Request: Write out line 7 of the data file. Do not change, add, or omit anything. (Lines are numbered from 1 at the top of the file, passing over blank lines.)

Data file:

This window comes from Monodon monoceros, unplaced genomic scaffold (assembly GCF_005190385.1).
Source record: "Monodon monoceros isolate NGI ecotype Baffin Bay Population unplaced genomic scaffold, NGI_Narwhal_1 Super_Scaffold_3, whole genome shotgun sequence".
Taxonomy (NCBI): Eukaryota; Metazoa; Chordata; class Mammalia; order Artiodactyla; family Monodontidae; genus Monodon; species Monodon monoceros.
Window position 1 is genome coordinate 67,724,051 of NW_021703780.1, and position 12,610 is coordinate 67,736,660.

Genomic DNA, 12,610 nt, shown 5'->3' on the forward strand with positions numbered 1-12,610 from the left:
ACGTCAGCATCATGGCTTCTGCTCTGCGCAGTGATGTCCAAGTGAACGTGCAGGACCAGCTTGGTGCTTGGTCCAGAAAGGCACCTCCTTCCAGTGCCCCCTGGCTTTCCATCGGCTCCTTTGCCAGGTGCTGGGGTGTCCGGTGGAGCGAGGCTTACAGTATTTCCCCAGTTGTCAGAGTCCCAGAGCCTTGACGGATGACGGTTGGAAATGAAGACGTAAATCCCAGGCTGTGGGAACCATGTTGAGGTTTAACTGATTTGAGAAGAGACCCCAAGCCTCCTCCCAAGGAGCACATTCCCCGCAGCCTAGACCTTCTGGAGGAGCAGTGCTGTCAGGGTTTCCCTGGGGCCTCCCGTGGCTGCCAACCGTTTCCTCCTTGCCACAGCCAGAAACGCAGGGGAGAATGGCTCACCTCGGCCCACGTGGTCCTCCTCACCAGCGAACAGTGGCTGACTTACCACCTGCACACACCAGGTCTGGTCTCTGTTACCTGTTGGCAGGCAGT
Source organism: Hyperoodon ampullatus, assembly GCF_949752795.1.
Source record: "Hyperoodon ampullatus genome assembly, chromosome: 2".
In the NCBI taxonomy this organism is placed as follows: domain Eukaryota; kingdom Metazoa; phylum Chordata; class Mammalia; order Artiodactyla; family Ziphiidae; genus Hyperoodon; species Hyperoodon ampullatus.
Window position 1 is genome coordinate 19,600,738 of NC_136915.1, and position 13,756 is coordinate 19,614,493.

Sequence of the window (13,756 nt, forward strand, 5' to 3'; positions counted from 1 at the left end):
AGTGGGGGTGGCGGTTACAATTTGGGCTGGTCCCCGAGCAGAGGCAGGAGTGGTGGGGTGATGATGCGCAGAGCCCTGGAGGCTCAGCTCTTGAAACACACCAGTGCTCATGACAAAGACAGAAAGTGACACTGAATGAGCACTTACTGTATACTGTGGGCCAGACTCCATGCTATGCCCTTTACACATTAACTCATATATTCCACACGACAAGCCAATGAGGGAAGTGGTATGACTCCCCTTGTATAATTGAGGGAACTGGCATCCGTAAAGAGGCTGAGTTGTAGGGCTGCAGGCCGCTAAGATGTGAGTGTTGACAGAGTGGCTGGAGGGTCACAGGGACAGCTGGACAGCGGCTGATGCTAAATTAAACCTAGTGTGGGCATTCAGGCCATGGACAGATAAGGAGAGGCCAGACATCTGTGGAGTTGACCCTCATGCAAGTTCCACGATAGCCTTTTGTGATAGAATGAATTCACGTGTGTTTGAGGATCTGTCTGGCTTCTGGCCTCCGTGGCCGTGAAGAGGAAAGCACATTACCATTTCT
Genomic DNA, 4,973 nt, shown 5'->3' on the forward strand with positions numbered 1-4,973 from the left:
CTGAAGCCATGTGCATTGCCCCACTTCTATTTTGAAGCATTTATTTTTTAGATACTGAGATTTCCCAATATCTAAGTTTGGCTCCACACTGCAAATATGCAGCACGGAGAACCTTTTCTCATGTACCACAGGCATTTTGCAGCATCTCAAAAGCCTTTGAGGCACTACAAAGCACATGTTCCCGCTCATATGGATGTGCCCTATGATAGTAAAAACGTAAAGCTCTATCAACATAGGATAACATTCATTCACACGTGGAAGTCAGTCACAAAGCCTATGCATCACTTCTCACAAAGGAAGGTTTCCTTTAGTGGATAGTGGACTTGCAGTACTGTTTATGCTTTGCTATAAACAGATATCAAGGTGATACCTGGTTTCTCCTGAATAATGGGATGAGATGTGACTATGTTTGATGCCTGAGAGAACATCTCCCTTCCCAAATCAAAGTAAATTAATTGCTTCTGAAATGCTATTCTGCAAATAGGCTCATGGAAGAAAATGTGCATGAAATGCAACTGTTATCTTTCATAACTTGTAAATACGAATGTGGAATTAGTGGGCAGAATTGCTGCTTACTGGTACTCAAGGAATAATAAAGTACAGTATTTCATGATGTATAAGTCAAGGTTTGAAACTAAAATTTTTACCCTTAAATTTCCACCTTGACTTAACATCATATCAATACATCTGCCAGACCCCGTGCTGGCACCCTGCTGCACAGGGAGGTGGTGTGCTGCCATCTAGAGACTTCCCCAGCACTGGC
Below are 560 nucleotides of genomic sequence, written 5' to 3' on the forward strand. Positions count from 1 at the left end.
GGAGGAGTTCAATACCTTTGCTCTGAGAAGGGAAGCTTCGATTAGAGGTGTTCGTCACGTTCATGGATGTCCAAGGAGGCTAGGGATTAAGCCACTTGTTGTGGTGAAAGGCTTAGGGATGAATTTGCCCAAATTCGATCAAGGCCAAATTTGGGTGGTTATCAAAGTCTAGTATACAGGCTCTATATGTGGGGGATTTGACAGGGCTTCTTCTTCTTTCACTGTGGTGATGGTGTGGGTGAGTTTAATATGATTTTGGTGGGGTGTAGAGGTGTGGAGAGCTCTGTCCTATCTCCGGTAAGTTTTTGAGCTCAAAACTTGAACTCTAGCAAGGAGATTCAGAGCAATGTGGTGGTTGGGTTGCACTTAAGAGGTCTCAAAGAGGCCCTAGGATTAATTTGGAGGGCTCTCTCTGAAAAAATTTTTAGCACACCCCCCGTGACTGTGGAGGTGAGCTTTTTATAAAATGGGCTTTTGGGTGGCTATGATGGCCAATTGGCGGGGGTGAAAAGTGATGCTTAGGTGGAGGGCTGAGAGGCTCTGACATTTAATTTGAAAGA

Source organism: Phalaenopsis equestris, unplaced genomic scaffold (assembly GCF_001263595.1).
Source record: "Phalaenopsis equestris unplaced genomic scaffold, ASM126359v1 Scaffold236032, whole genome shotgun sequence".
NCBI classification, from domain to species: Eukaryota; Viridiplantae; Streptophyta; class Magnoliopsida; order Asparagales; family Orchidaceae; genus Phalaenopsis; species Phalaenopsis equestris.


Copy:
Source organism: Hyperoodon ampullatus, assembly GCF_949752795.1.